Amid tightened security following the latest wave of attempted suicide bombings in London, British Jews are troubled both by the threat of terror and the ambivalent reaction of the United Kingdom’s Muslim leadership. The capital was still burying its dead from four coordinated suicide attacks July 7 that killed more than 50 people — including Jewish victims Miriam Hyman, 31; Susan Levy, 53; and Anat Rosenberg, 37 — when it was hit by further attempts to bring murder and mayhem to London on July 21.
This time the bombs failed to detonate fully, and there was only one reported injury. With the four suspects still at large, however, fear and suspicion have swept a city still reeling from the July 7 atrocities.
The Community Security Trust, the body that monitors threats to the U.K. Jewish community, is ensuring that staff and volunteers maintain a high level of visibility around synagogues, schools and other community buildings.
Having stepped up its state of alert after the July 7 attacks, the trust continues to urge Anglo Jewry to remain “extremely vigilant” in the wake of the latest incidents, fearing both terrorism and a spike in anti-Semitism.
The alarm has yet to reach its highest level, the trust spokesman Mike Whine said, because of the lack of any specific intelligence of a direct threat to the Jewish community.
But the government is taking the possibility very seriously. Community leaders report almost daily meetings among religious figures, the Home Office, the government body responsible for domestic security policy, and the police, with briefings on the security situation issued several times a day.
It’s too early to tell whether the bombings already have caused an upsurge of attacks against Jews, Whine noted.
“We were anyway suffering high levels of anti-Semitism, so it’s difficult to say whether it has increased as a consequence,” he said. “We’ve certainly seen some very inflammatory language on extremist Web sites blaming the bombing on Jews or on Israel.”
The British Jewish community has been disturbed not only by the latest round of bombings but also by the response of the U.K.’s Muslim leadership to the growing threat of fanaticism in its midst.
The extent of the radicalization was highlighted by the news that nearly a quarter of U.K. Muslims have some sympathy with the feelings and motives of those who carried out the July 7 bombings, according to a poll sponsored by Britain’s Daily Telegraph newspaper.
The survey also revealed that 18 percent of British Muslims feel little loyalty towards Britain, and 32 percent believe that “Western society is decadent and immoral and that Muslims should seek to bring it to an end.”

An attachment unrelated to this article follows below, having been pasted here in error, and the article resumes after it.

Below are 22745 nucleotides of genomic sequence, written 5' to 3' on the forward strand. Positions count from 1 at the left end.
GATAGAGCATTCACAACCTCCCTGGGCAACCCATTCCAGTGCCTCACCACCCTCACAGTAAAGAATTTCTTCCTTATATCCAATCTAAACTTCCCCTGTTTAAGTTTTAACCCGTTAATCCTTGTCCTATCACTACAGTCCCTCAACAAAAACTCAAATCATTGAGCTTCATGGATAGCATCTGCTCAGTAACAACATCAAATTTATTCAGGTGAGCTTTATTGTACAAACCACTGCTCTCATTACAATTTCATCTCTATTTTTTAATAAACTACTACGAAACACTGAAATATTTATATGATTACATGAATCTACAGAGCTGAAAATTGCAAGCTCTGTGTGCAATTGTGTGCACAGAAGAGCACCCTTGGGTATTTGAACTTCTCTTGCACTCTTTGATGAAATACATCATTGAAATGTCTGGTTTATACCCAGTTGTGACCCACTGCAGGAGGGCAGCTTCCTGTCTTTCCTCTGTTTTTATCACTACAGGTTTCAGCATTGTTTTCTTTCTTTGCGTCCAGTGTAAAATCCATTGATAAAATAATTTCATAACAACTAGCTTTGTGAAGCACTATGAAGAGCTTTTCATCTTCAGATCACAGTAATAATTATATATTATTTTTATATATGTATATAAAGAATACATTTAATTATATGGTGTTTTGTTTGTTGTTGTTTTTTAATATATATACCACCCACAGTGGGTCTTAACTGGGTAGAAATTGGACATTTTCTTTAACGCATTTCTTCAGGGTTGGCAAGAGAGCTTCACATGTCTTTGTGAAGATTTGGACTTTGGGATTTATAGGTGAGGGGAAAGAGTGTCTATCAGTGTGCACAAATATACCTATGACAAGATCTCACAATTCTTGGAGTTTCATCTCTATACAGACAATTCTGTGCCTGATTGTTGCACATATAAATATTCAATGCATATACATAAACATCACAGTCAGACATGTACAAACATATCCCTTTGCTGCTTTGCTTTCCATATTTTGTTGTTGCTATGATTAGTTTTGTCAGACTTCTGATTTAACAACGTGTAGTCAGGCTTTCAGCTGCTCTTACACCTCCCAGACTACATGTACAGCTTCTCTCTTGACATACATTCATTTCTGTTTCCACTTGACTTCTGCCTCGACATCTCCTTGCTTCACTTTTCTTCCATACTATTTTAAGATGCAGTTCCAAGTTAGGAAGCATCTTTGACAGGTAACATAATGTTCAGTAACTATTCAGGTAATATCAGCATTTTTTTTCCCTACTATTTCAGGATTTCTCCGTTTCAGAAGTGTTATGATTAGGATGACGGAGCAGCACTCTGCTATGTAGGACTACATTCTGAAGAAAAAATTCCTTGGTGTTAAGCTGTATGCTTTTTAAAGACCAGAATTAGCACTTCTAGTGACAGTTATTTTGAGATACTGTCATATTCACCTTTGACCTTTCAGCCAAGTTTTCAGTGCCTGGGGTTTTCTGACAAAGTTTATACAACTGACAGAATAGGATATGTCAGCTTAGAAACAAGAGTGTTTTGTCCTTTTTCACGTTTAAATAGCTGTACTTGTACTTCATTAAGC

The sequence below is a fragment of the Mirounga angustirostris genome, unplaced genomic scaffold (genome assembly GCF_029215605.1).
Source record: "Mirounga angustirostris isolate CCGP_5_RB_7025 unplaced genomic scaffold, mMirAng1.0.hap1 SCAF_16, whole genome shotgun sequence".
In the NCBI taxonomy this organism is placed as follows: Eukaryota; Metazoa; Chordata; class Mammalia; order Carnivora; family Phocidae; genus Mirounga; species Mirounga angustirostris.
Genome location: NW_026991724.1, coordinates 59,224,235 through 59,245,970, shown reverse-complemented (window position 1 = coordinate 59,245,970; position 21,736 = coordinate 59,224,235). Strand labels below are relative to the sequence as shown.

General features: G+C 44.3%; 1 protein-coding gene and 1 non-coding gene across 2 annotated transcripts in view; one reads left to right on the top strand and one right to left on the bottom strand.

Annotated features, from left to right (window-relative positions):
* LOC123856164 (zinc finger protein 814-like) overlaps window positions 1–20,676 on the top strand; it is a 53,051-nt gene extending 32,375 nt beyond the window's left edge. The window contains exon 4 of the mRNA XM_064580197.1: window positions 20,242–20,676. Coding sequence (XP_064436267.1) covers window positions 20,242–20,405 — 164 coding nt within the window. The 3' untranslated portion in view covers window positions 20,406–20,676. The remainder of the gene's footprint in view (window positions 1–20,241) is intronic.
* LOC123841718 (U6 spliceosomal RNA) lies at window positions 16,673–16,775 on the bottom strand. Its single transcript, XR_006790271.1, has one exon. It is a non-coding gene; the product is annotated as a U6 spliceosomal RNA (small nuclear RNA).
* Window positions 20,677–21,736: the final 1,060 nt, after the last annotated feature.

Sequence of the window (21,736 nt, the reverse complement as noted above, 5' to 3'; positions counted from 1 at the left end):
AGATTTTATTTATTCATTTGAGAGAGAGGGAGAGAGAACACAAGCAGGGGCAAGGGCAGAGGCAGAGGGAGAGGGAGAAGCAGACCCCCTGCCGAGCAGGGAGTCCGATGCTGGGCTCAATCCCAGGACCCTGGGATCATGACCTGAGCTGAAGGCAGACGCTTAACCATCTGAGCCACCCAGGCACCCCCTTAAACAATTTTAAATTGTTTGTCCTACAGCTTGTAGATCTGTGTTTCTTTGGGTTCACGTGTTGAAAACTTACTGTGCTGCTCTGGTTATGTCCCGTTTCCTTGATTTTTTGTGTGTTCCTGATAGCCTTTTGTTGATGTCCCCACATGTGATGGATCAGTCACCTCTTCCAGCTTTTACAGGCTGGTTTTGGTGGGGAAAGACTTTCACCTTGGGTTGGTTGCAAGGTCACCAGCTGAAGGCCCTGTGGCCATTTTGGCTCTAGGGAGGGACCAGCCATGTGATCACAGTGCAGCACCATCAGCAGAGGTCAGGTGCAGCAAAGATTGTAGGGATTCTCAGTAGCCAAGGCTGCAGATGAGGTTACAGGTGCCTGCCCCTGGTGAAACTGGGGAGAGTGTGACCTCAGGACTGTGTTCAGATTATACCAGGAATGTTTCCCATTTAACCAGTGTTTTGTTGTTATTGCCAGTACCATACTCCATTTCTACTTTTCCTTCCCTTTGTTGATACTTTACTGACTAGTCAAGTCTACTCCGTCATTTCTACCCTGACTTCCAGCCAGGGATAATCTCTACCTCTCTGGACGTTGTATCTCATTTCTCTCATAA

Jewish leaders are concerned that U.K. Muslim leaders are failing to face up to this phenomenon and are instead sending out a dangerous message by consistently drawing a distinction between suicide bombings in the United Kingdom, which they condemn, and terrorist attacks in Israel, which they excuse.
“They see no inconsistency in that, and it’s troubling,” Whine said.
The Muslim Council of Britain, an umbrella group, emphatically condemned the London bombings, but it has always been circumspect when it comes to the Israeli-Palestinian conflict.
“It is very important to remember the context,” the council spokesman Inayat Bunglawala said. “Three thousand British Muslims haven’t been killed by occupying troops. We are not routinely invaded. Our leadership is not being assassinated. What the Palestinian people are going through leads them to desperation.”
Another prominent Muslim figure, Azzam Tamimi of the Muslim Association of Britain, also argued that Palestinian suicide bombings are essentially different from terror attacks in Europe.
“The bombings were wrong in London, were wrong in Madrid, but it is a completely different situation in Palestine,” said Tamimi, speaking on the BBC. “Thousands of ordinary Palestinians are rotting in refugee camps and reacting to oppression.”
Rabbi Barry Marcus of the Central Synagogue on Great Portland Street, who was an eyewitness to the July 7 double-decker bus bombing that killed 14 people, describes a sense of “anger and dismay” among his congregation at such public statements.
“You can’t condemn suicide bombing in London and condone it in Israel,” he said. “They are trying to divert people from the real issues. Trying to find excuses for murder is abhorrent. The pity is that the Muslim community now has an opportunity to say, ‘We have a problem and we need to deal with it.’ “
Rabbi Alex Chapper, of Ilford Federation Synagogue in Essex, himself the victim of an anti-Semitic attack by Pakistani youths two weeks ago, says that while he believes moderate Muslims genuinely want calm, their leadership is failing to take on the task of rooting out extremism.
When Chapper was physically and verbally abused along with other congregants on their way back from shul, local Muslims — themselves the victims of rising hate crime after July 7 — visited him in solidarity.
But on a wider level, Muslim leaders have not addressed the problem of a younger generation increasingly alienated from what some claim are Islam’s true, moderate values and who are ready to cause trouble, Chapper charges.
“I don’t think they’re doing enough,” Chapper said. “They have to take responsibility. If you don’t stamp out extremist talk, there is only a small step between talk and action.”
The Archive of the Jewish Telegraphic Agency includes articles published from 1923 to 2008. Archive stories reflect the journalistic standards and practices of the time they were published.